Evan Stackpole ’14, Justin Wolin ’15, Travis Guzzardo ’16, and Jeremy Reiskind ’17, all majoring in Sport Management at Rice University, competed in the third annual Diamond Dollars Case Competition, a national event held in conjunction with the SABR (Society for American Baseball Research) Analytics Conference. The competition and conference took place in Phoenix, Ariz., from March 13-15.
Sparking their interest in baseball statistics, all four men had taken the Department of Sport Management’s sport analytics course. In addition, Stackpole conducted baseball statistics research with Rice University’s Statistics Department during the summer of 2012. Wolin and Guzzardo both completed marketing analytics internships with the Astros, and Wolin also obtained an internship with Major League Baseball (MLB) in ticketing analytics.
“My next goal is to get an internship in baseball operations,” Guzzardo said. “I think this case competition made me realize what I should be focusing on to make myself a better candidate for possibly going into that field.”
To participate in the case competition, collegiate teams from around the country prepare an analysis and presentation of a decision for a real baseball operations issue. This year, the teams were asked to determine the three most valuable pitching assets in current professional baseball. Given the prompt five days before their presentation, the Rice team came up with their three pitchers: Jose Fernandez, Matt Harvey, and Yu Darvish.
“It was a lot of work, but it was very rewarding because we presented in front of people who work in front offices for MLB teams,” Wolin said.
After they presented, the men were free to attend the SABR Analytics Conference. They listened in on various presentations by people in the professional baseball industry, including a talk given by Ben Jedlovec ’10, Vice President of Baseball Info Solutions.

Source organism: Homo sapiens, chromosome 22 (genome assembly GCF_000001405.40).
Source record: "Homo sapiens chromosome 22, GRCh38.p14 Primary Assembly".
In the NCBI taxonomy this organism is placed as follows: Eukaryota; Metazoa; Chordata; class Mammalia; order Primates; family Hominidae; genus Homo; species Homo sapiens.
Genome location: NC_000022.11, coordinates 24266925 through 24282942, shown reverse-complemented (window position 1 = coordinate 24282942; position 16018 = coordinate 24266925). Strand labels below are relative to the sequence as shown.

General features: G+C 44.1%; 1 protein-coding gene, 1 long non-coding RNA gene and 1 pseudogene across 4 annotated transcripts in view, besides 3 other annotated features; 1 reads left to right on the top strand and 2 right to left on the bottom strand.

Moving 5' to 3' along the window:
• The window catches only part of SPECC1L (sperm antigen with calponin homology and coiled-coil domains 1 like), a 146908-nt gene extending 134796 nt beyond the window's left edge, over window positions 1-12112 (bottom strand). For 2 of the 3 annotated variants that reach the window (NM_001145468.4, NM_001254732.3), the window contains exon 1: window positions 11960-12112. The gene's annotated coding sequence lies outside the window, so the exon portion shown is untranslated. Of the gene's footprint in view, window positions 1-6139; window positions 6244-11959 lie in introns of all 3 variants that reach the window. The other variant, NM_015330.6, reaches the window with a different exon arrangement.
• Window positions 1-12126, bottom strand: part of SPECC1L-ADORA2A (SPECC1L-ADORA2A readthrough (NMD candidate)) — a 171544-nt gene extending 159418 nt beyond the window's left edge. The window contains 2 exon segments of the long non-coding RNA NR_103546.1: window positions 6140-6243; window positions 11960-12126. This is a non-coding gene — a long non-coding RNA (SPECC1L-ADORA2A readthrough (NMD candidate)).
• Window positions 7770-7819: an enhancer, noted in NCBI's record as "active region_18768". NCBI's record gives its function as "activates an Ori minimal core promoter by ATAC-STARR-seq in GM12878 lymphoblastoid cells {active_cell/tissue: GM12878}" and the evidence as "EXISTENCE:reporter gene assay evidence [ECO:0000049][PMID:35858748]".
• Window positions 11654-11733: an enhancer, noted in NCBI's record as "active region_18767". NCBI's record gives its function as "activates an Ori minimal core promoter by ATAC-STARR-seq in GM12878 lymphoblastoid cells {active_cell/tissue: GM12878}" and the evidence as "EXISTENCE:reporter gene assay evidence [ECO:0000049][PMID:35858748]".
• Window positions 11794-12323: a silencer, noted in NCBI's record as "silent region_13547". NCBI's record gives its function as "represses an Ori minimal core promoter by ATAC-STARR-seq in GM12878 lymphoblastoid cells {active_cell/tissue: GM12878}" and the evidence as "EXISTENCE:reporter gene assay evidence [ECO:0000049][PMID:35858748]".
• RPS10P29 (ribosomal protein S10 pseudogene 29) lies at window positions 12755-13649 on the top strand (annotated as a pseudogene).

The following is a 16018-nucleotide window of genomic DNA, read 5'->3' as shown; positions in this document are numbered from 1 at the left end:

“The four of us love baseball, so it was really a chance to just ‘geek out’ for a couple of days. It was really fun,” Wolin explained.
The competition was divided into three divisions. One division contained twelve teams of graduate students and the other two consisted of six undergraduate teams each. Although Rice’s team did not place as a finalist in its division, the men still considered the competition a valuable experience.
“I think that, since this was our first year doing this and we plan on doing this in the future again, it was really just a great learning experience,” Guzzardo said. “Now that we have an idea of what creates success in a competition like this, we have a really good basis for what we can do next year or in the future. It should be a lot of fun to see how much better we can get.”
Molly Mohr, a junior from San Antonio, is double majoring in Sport Management and English and minoring in Business.